Asrock P67 Extreme4, UEFI 1.42A
Core i5 2500k
2x2GB PC12800 Ripjaws 7-8-7-24 1N
Xonar DX 7.1
640GB Western Digital Caviar Black, 32MB cache
XFX 750w modular PSU
Win 7 Ultimate 64bit SP1
Intel INF Update 126.96.36.1995
Realtek 7.041 RTL8111E driver
EtronTech driver 0.96
Marvel SE9120 SATA3 driver 188.8.131.521
Xonar driver .1792
The UEFI (Unified Extensible Firmware Interface) is the spangly new replacement for the legacy BIOS. Some hate it, some love it. However you see it, UEFI is set to become much more common (at least on Intel boards) since Intel made UEFI a requirement of the new 67 chipsets. Some manufacturers have dug their heels in though (such as Gigabyte) still currently favouring the legacy BIOS combined with a workaround to support HDDs of 2.2TB and over.
Let’s take a look at the most interesting of the UEFI pages: OC Tweaker.
As we can see there is a lot of OC options to tweak pretty much everything you need. It should be noted the Extreme4 managed to take a set of PC12800 G.Skill Ripjaws to 2133MHz with timings of 8-10-8-25 1N 10-90-7-9-9-30 @ 1.65v. This is awesome, plain and simple. With more voltage you could likely tighten up timings even further.
Overclocking & Temperature
As many of you must be aware of by now Overclocking Sandy Bridge has changed to what it used to be. No more can you just buy a cheap chip and ramp up the BCLK. Instead, now your only option is to buy a “K” series CPU and adjust the multiplier, otherwise you are restricted to 4 speed bins up. Sandy Bridge certainly takes out a lot of the tweaking and anticipation of what you may be able to achieve, I can’t help thinking Overclocking has taken several steps backwards, but at least it’s easy for those not used to Intel.
Here is what I achieved with zero effort:
That is really quite impressive. 5 minutes in the UEFI and just like that the i5 2500k is running at 4.5GHz and memory at 2133MHz. This overclock passed 2 hours OCCT, 2 hours HCI Memtest and 2 hours of BOINC. These are the overclocks used in the ocerclocked tests.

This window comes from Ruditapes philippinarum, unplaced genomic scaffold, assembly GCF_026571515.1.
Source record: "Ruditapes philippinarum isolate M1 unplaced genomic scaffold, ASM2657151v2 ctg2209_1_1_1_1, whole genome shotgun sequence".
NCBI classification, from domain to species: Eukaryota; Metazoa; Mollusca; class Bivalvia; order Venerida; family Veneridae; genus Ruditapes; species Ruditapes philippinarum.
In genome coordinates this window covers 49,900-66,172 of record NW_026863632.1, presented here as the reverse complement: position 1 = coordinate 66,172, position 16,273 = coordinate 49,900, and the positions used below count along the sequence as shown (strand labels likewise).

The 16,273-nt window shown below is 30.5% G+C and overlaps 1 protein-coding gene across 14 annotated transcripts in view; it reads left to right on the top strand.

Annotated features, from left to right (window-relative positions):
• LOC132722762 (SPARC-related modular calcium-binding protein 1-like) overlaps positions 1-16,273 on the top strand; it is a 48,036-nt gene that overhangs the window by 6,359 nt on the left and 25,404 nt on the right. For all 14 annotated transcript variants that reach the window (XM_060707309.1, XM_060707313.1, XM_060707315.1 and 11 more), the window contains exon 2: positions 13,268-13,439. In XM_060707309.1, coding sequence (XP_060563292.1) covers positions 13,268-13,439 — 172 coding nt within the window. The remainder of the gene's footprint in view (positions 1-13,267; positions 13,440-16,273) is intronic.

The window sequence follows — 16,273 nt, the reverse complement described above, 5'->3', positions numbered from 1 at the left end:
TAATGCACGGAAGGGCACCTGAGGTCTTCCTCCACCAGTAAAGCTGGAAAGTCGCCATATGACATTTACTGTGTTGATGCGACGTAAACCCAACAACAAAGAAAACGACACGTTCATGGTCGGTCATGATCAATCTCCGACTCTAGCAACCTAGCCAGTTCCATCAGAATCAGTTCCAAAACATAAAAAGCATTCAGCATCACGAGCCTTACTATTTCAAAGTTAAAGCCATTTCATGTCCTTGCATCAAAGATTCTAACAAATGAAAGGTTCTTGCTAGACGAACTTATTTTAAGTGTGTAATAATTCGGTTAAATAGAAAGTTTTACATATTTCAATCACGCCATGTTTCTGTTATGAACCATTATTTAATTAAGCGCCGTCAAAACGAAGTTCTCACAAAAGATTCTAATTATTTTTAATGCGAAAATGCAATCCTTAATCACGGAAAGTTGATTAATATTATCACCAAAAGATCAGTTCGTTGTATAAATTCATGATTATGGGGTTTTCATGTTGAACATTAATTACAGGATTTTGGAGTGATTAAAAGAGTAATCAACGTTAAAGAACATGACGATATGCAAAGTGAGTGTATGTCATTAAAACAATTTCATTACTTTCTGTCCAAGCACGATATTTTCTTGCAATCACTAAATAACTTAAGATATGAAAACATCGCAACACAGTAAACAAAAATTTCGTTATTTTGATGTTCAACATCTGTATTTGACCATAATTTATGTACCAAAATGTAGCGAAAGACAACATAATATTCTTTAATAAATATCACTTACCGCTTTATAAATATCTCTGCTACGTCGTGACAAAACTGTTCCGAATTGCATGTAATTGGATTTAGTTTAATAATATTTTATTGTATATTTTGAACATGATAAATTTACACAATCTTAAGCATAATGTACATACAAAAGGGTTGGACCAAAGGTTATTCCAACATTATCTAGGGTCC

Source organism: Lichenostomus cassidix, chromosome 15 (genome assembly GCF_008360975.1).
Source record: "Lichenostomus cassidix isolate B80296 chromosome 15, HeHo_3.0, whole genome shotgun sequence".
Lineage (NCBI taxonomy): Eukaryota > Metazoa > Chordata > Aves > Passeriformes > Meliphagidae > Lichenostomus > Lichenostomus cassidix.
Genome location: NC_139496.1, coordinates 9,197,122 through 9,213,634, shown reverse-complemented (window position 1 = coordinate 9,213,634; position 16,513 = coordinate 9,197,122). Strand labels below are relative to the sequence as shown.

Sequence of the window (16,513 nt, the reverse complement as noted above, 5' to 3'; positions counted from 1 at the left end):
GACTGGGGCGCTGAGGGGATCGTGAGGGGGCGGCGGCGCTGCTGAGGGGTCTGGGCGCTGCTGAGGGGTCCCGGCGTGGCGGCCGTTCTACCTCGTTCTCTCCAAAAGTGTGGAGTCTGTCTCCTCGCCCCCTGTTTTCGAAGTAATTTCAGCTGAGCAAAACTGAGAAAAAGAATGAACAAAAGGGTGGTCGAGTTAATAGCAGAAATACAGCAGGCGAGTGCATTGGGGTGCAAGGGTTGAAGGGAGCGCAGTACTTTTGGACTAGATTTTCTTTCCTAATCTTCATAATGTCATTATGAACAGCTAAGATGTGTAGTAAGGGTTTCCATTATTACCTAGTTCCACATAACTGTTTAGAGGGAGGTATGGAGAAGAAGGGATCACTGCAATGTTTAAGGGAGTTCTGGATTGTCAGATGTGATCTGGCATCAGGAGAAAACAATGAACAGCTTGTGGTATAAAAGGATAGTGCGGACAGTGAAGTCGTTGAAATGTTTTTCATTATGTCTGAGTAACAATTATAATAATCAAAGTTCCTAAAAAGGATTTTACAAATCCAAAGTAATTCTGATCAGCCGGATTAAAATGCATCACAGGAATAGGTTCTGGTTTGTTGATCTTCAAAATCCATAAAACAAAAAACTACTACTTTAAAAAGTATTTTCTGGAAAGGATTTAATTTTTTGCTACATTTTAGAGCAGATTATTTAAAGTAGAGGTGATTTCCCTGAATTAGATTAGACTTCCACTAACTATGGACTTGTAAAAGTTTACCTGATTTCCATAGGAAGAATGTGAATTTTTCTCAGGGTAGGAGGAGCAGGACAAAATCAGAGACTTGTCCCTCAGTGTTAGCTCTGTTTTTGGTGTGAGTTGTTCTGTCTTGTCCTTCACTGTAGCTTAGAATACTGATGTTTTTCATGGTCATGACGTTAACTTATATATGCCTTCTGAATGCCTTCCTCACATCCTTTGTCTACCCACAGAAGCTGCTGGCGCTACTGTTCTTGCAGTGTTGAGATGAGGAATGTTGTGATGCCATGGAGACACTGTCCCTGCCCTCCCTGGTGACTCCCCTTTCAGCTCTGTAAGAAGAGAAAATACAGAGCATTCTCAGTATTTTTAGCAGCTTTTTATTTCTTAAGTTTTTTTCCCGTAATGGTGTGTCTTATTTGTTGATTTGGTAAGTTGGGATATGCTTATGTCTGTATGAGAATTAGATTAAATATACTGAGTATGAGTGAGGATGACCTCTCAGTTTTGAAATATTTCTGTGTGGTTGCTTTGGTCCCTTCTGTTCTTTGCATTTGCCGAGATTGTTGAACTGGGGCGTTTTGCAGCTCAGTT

Temperatures also remained perfectly within limits using a Hyper 212 Plus. I would not recommend using the intel stock cooler as the heatsink is positively tiny and just not up to much Overclocking despite intels new CPUs not outputting much heat.
Extreme4 Stock & OC’d Performance
Undoubtedly these results are good. Particularly impressive are the AES and memory bandwidth scores. If you didn’t already know you could be understood for mistaking the memory bandwidth scores for triple channel. The results now capable from “just” a dual channel configuration on the new socket 1155 platform are incredible.
Using the Asrock P67 Extreme4 was quite pleasant. For the ridiculously cheap price you get a mainboard that absolutely, unequivocally, utterly blows any similarly priced competing P67 based mainboard out of the water. Yes it’s that good. In comparison to other P67 based boards at this price you get 2x extra SATA3 ports, 2x extra USB3 ports, a excellent MOSFET heatsink, on-board Power and Reset buttons, and a easily accessible Clear CMOS button. If all that isn’t enough there’s a good wealth of OC options in the UEFI. (I recommend using UEFI 1.61.) To even come close to finding another P67 mainboard that sports all these features you are going to have to spend another £30, and even then you are likely to still be missing a Clear CMOS button along with a couple SATA3 or USB3 ports.
What the Extreme4 has done with the precision of a deadly assassin is deliver a balls-to-the-walls Overclocking board that’s packed to the hilt with features without any of the additional fluff manufacturers charge for with more expensive boards. Sure, you’re going to be missing a few USB3 and SATA3 ports compared to £170+ boards (and I do literally mean a few) but do you want to pay a extra £55+ for those?
Anybody considering the switch to Socket 1155 should give the Asrock Extreme4 serious consideration. The Extreme4 represents excellent value for money, packs in a plethora of features, and is in general a great board to OC with.
- 4x SATA3 ports
- 4x USB 3.0 ports
- Great MOSFET heatsinks
- Good array of OC options
- Well thought out expansion slot arrangement
- PCH heatsink is rubbish
- No dual CMOS
- Save some trees Asrock, stop giving us a 302 page manual stuffed with all kinds of other languages. Just give us the 44 page English bit.